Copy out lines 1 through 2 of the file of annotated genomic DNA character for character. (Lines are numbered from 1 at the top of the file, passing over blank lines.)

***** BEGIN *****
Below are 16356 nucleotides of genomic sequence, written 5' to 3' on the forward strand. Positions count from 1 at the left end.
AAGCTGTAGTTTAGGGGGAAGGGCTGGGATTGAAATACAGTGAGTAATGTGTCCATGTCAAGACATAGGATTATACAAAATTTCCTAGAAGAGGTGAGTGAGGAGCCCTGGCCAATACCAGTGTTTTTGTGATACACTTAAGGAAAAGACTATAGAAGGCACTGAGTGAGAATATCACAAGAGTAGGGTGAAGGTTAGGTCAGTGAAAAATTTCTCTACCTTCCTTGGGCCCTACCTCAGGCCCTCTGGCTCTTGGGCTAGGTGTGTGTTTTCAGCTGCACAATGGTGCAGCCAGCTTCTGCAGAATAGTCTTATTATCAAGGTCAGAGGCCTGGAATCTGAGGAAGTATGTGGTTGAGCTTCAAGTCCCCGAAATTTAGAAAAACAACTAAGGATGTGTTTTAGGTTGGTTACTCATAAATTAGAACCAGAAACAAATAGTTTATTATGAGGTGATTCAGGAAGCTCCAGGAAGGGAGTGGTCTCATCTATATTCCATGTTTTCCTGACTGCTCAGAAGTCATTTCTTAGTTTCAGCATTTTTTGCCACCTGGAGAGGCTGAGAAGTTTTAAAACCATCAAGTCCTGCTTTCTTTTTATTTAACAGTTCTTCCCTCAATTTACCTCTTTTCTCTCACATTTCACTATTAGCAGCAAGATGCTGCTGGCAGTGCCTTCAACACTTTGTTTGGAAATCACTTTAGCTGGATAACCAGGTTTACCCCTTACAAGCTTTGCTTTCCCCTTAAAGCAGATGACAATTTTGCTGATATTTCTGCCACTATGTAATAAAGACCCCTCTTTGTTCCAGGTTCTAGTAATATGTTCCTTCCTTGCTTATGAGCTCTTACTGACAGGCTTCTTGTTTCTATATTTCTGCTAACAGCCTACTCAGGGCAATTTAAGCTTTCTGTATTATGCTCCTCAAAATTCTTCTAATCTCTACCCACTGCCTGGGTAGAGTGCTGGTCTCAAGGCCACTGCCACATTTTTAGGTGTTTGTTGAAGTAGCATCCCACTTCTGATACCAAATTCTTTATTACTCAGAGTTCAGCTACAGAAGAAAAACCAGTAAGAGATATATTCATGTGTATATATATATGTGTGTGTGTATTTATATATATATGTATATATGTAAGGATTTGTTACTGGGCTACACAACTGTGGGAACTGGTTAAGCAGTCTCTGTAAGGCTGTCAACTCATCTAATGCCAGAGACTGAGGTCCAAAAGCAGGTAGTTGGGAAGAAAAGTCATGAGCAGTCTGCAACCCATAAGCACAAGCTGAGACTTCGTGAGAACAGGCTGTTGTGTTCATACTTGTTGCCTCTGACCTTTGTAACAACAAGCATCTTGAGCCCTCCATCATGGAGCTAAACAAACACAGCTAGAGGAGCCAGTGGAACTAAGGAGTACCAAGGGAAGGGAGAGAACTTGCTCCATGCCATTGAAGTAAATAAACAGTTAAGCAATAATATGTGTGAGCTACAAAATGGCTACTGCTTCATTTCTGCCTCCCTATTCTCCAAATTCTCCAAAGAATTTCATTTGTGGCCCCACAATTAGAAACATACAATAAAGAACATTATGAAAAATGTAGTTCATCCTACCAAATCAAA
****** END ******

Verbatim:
Below are 16356 nucleotides of genomic sequence, written 5' to 3' on the forward strand. Positions count from 1 at the left end.
AAGCTGTAGTTTAGGGGGAAGGGCTGGGATTGAAATACAGTGAGTAATGTGTCCATGTCAAGACATAGGATTATACAAAATTTCCTAGAAGAGGTGAGTGAGGAGCCCTGGCCAATACCAGTGTTTTTGTGATACACTTAAGGAAAAGACTATAGAAGGCACTGAGTGAGAATATCACAAGAGTAGGGTGAAGGTTAGGTCAGTGAAAAATTTCTCTACCTTCCTTGGGCCCTACCTCAGGCCCTCTGGCTCTTGGGCTAGGTGTGTGTTTTCAGCTGCACAATGGTGCAGCCAGCTTCTGCAGAATAGTCTTATTATCAAGGTCAGAGGCCTGGAATCTGAGGAAGTATGTGGTTGAGCTTCAAGTCCCCGAAATTTAGAAAAACAACTAAGGATGTGTTTTAGGTTGGTTACTCATAAATTAGAACCAGAAACAAATAGTTTATTATGAGGTGATTCAGGAAGCTCCAGGAAGGGAGTGGTCTCATCTATATTCCATGTTTTCCTGACTGCTCAGAAGTCATTTCTTAGTTTCAGCATTTTTTGCCACCTGGAGAGGCTGAGAAGTTTTAAAACCATCAAGTCCTGCTTTCTTTTTATTTAACAGTTCTTCCCTCAATTTACCTCTTTTCTCTCACATTTCACTATTAGCAGCAAGATGCTGCTGGCAGTGCCTTCAACACTTTGTTTGGAAATCACTTTAGCTGGATAACCAGGTTTACCCCTTACAAGCTTTGCTTTCCCCTTAAAGCAGATGACAATTTTGCTGATATTTCTGCCACTATGTAATAAAGACCCCTCTTTGTTCCAGGTTCTAGTAATATGTTCCTTCCTTGCTTATGAGCTCTTACTGACAGGCTTCTTGTTTCTATATTTCTGCTAACAGCCTACTCAGGGCAATTTAAGCTTTCTGTATTATGCTCCTCAAAATTCTTCTAATCTCTACCCACTGCCTGGGTAGAGTGCTGGTCTCAAGGCCACTGCCACATTTTTAGGTGTTTGTTGAAGTAGCATCCCACTTCTGATACCAAATTCTTTATTACTCAGAGTTCAGCTACAGAAGAAAAACCAGTAAGAGATATATTCATGTGTATATATATATGTGTGTGTGTATTTATATATATATGTATATATGTAAGGATTTGTTACTGGGCTACACAACTGTGGGAACTGGTTAAGCAGTCTCTGTAAGGCTGTCAACTCATCTAATGCCAGAGACTGAGGTCCAAAAGCAGGTAGTTGGGAAGAAAAGTCATGAGCAGTCTGCAACCCATAAGCACAAGCTGAGACTTCGTGAGAACAGGCTGTTGTGTTCATACTTGTTGCCTCTGACCTTTGTAACAACAAGCATCTTGAGCCCTCCATCATGGAGCTAAACAAACACAGCTAGAGGAGCCAGTGGAACTAAGGAGTACCAAGGGAAGGGAGAGAACTTGCTCCATGCCATTGAAGTAAATAAACAGTTAAGCAATAATATGTGTGAGCTACAAAATGGCTACTGCTTCATTTCTGCCTCCCTATTCTCCAAATTCTCCAAAGAATTTCATTTGTGGCCCCACAATTAGAAACATACAATAAAGAACATTATGAAAAATGTAGTTCATCCTACCAAATCAAA